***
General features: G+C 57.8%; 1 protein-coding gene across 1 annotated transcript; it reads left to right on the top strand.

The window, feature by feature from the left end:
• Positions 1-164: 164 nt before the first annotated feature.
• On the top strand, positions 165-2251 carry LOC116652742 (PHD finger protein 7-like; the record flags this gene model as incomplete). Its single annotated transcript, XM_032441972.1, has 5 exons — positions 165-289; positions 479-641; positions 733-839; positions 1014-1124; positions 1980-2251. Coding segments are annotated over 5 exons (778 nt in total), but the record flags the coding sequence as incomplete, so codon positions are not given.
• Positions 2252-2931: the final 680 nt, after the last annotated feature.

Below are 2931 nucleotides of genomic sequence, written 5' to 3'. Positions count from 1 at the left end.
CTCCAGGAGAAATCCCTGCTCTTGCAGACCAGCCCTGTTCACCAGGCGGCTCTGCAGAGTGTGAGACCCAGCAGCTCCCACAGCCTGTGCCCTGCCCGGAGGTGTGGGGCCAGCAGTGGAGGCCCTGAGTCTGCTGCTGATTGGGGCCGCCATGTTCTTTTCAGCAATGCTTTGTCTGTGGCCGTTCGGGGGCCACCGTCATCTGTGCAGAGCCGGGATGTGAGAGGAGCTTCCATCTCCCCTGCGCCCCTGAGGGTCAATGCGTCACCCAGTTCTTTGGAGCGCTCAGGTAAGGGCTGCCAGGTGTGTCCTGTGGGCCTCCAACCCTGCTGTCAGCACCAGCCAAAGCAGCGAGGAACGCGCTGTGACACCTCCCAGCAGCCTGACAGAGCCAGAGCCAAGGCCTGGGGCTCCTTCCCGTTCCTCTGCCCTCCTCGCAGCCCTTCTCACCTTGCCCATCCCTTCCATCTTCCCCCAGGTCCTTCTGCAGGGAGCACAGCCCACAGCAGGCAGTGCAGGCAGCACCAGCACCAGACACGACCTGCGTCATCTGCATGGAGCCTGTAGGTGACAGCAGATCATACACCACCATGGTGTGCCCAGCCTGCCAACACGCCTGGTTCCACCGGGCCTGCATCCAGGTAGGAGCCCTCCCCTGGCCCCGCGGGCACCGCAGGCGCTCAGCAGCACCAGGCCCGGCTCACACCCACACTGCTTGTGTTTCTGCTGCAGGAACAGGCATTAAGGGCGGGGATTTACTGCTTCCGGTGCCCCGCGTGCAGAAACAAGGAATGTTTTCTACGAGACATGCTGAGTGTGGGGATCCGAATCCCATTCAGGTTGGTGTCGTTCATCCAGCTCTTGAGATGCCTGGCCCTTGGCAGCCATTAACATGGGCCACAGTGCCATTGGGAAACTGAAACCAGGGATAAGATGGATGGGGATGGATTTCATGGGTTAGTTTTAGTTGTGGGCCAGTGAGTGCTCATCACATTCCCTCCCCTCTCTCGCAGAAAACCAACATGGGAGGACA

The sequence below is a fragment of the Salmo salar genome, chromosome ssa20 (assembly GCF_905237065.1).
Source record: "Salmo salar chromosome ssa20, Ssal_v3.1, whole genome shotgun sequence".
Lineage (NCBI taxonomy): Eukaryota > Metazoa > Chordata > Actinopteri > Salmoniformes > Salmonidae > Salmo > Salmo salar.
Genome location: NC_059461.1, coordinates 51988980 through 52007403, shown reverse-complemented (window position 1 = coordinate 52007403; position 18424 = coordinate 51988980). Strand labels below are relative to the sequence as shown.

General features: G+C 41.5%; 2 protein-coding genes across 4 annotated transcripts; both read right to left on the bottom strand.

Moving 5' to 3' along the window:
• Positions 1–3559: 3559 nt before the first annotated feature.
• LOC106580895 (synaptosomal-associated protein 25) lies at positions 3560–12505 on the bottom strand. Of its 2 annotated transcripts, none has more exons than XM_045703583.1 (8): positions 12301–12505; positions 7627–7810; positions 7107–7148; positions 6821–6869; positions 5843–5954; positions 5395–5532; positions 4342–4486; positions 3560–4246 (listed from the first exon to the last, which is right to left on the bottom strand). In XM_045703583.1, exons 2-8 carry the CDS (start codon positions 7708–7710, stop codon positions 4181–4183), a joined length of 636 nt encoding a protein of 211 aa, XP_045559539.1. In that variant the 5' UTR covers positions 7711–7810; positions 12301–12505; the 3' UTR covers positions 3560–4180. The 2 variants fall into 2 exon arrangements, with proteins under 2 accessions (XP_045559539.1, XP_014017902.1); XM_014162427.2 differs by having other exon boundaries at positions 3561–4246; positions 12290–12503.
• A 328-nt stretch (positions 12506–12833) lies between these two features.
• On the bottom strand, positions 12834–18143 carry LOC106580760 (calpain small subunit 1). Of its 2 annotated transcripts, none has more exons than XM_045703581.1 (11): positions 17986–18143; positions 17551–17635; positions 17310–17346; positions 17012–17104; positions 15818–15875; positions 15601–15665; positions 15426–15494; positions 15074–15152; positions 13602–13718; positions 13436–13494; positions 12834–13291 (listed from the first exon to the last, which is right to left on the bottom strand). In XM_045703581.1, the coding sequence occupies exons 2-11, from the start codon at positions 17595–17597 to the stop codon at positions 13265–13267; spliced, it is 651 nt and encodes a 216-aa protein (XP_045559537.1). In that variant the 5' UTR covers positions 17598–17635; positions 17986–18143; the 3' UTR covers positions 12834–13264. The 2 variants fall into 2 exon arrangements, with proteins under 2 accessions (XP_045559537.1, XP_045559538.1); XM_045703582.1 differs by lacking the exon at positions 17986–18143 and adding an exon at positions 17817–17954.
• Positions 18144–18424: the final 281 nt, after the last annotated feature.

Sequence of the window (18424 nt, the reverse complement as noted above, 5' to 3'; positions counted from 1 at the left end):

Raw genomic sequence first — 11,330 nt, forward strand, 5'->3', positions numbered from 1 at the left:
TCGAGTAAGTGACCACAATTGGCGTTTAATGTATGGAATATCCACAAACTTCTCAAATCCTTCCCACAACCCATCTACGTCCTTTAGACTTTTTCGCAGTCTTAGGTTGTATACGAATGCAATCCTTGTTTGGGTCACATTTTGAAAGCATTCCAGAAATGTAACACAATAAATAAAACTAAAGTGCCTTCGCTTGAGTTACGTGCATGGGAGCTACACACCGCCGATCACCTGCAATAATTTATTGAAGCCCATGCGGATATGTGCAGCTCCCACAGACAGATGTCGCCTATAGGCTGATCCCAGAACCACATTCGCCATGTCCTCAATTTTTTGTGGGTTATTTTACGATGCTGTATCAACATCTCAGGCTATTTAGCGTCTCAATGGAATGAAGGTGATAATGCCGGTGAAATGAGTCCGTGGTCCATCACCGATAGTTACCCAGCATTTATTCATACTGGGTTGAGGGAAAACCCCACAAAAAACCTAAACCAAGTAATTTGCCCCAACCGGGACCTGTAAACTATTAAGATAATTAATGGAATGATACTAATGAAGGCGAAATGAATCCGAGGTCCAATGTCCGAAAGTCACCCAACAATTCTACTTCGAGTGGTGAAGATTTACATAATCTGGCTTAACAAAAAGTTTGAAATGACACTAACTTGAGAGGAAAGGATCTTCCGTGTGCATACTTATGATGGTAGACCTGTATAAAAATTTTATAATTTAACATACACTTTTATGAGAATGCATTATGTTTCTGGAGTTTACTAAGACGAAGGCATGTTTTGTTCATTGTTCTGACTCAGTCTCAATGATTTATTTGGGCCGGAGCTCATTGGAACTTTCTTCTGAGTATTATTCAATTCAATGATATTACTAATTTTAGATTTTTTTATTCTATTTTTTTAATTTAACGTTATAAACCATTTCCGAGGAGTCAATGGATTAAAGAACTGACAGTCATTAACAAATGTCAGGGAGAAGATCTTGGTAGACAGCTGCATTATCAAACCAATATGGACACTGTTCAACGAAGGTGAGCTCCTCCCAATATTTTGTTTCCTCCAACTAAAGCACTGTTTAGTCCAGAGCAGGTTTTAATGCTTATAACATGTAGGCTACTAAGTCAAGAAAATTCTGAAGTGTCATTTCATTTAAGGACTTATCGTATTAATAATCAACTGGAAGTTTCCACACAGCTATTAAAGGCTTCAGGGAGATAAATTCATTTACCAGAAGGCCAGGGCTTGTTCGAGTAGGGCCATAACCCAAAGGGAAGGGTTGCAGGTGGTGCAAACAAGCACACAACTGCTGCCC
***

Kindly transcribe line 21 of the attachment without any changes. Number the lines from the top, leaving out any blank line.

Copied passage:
TCGAGTAAGTGACCACAATTGGCGTTTAATGTATGGAATATCCACAAACTTCTCAAATCCTTCCCACAACCCATCTACGTCCTTTAGACTTTTTCGCAGTCTTAGGTTGTATACGAATGCAATCCTTGTTTGGGTCACATTTTGAAAGCATTCCAGAAATGTAACACAATAAATAAAACTAAAGTGCCTTCGCTTGAGTTACGTGCATGGGAGCTACACACCGCCGATCACCTGCAATAATTTATTGAAGCCCATGCGGATATGTGCAGCTCCCACAGACAGATGTCGCCTATAGGCTGATCCCAGAACCACATTCGCCATGTCCTCAATTTTTTGTGGGTTATTTTACGATGCTGTATCAACATCTCAGGCTATTTAGCGTCTCAATGGAATGAAGGTGATAATGCCGGTGAAATGAGTCCGTGGTCCATCACCGATAGTTACCCAGCATTTATTCATACTGGGTTGAGGGAAAACCCCACAAAAAACCTAAACCAAGTAATTTGCCCCAACCGGGACCTGTAAACTATTAAGATAATTAATGGAATGATACTAATGAAGGCGAAATGAATCCGAGGTCCAATGTCCGAAAGTCACCCAACAATTCTACTTCGAGTGGTGAAGATTTACATAATCTGGCTTAACAAAAAGTTTGAAATGACACTAACTTGAGAGGAAAGGATCTTCCGTGTGCATACTTATGATGGTAGACCTGTATAAAAATTTTATAATTTAACATACACTTTTATGAGAATGCATTATGTTTCTGGAGTTTACTAAGACGAAGGCATGTTTTGTTCATTGTTCTGACTCAGTCTCAATGATTTATTTGGGCCGGAGCTCATTGGAACTTTCTTCTGAGTATTATTCAATTCAATGATATTACTAATTTTAGATTTTTTTATTCTATTTTTTTAATTTAACGTTATAAACCATTTCCGAGGAGTCAATGGATTAAAGAACTGACAGTCATTAACAAATGTCAGGGAGAAGATCTTGGTAGACAGCTGCATTATCAAACCAATATGGACACTGTTCAACGAAGGTGAGCTCCTCCCAATATTTTGTTTCCTCCAACTAAAGCACTGTTTAGTCCAGAGCAGGTTTTAATGCTTATAACATGTAGGCTACTAAGTCAAGAAAATTCTGAAGTGTCATTTCATTTAAGGACTTATCGTATTAATAATCAACTGGAAGTTTCCACACAGCTATTAAAGGCTTCAGGGAGATAAATTCATTTACCAGAAGGCCAGGGCTTGTTCGAGTAGGGCCATAACCCAAAGGGAAGGGTTGCAGGTGGTGCAAACAAGCACACAACTGCTGCCC